Joe Pierre, MD is a Health Sciences Clinical Professor in the Department of Psychiatry and Biobehavioral Sciences, David Geffen School of Medicine at UCLA. He is a graduate of MIT, the UCLA School of Medicine, and the residency training program at the UCLA Neuropsychiatric Institute. He has extensive clinical experience working with individuals with psychotic disorders, substance abuse, and those with “dual diagnosis.” Dr. Pierre also has considerable experience as a clinical researcher, participating as a primary investigator and collaborator for clinical trials in schizophrenia and early intervention for young persons at high risk for psychosis. In 2005, he received Young Investigator Awards from both the International Congress of Schizophrenia Research and the American College of Neuropsychopharmacology. He has authored over 100 papers, abstracts, and book chapters related to schizophrenia, antipsychotic medications, substance-induced psychosis, delusions and delusion-like beliefs, auditory hallucinations and voice-hearing, and a variety of other topics including the neuroscience of free will and culturally sanctioned suicide. He also writes the Psych Unseen blog at Psychology Today (https://www.psychologytoday.com/blog/psych-unseen). Dr. Pierre has presented research findings and lectured to audiences both nationally and internationally and has served as an expert witness consultant in forensic/legal cases involving schizophrenia, the intersection of psychosis and religion, delusion-like beliefs and conspiracy theories, and the side effects of antipsychotic therapy. He is highly involved in resident and medical student education and has received several awards for excellence in teaching including the 2012 UCLA NPI Housestaff Teaching Award.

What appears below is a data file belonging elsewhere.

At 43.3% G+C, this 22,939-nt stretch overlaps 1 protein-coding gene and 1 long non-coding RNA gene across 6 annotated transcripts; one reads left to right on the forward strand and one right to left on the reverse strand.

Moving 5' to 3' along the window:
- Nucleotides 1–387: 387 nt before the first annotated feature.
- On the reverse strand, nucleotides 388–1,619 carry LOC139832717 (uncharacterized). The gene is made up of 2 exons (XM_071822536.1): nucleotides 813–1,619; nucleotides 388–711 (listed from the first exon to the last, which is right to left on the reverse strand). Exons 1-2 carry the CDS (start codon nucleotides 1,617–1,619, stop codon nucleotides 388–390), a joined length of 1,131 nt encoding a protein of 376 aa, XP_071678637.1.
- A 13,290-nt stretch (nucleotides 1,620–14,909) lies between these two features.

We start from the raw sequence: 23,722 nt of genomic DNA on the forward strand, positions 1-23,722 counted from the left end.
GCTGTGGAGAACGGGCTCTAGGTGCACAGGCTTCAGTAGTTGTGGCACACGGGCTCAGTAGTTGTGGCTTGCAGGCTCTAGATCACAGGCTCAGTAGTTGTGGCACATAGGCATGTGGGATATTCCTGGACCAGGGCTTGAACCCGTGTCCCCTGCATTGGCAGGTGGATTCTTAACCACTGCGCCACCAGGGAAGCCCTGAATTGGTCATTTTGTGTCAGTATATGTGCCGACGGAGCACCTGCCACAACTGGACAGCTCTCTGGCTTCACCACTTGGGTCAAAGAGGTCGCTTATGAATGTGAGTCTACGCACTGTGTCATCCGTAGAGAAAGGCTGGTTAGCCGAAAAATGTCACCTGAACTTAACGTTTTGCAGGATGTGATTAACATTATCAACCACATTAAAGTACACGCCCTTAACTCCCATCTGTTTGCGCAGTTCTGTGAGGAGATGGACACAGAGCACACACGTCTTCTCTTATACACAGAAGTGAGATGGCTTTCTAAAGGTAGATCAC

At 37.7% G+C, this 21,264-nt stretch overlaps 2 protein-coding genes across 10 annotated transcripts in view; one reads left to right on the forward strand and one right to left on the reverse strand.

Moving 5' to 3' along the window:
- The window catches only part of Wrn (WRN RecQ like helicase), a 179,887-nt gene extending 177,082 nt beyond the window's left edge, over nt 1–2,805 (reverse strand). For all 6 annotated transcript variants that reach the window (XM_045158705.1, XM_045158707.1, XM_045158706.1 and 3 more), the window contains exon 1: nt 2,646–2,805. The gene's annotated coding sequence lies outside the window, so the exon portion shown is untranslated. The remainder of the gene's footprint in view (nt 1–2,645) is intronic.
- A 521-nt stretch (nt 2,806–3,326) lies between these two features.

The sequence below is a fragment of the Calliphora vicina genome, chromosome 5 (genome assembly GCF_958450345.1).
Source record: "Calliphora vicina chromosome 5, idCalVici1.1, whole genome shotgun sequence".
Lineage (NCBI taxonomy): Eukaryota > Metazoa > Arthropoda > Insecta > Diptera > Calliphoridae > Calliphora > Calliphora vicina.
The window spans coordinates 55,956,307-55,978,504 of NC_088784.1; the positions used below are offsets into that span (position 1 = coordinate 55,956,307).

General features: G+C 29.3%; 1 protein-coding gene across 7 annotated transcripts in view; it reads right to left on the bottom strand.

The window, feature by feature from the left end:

Joseph Pierre appraises a recent meta-analysis on long-acting injectable antipsychotics compared to oral antipsychotic medication for the maintenance treatment of schizophrenia.[read the full story...]
Joe Pierre summarises two recently published and widely reported RCTs, which suggest that antipsychotic medication might not offer an advantage over psychotherapy in broadly-defined first episode psychosis.[read the full story...]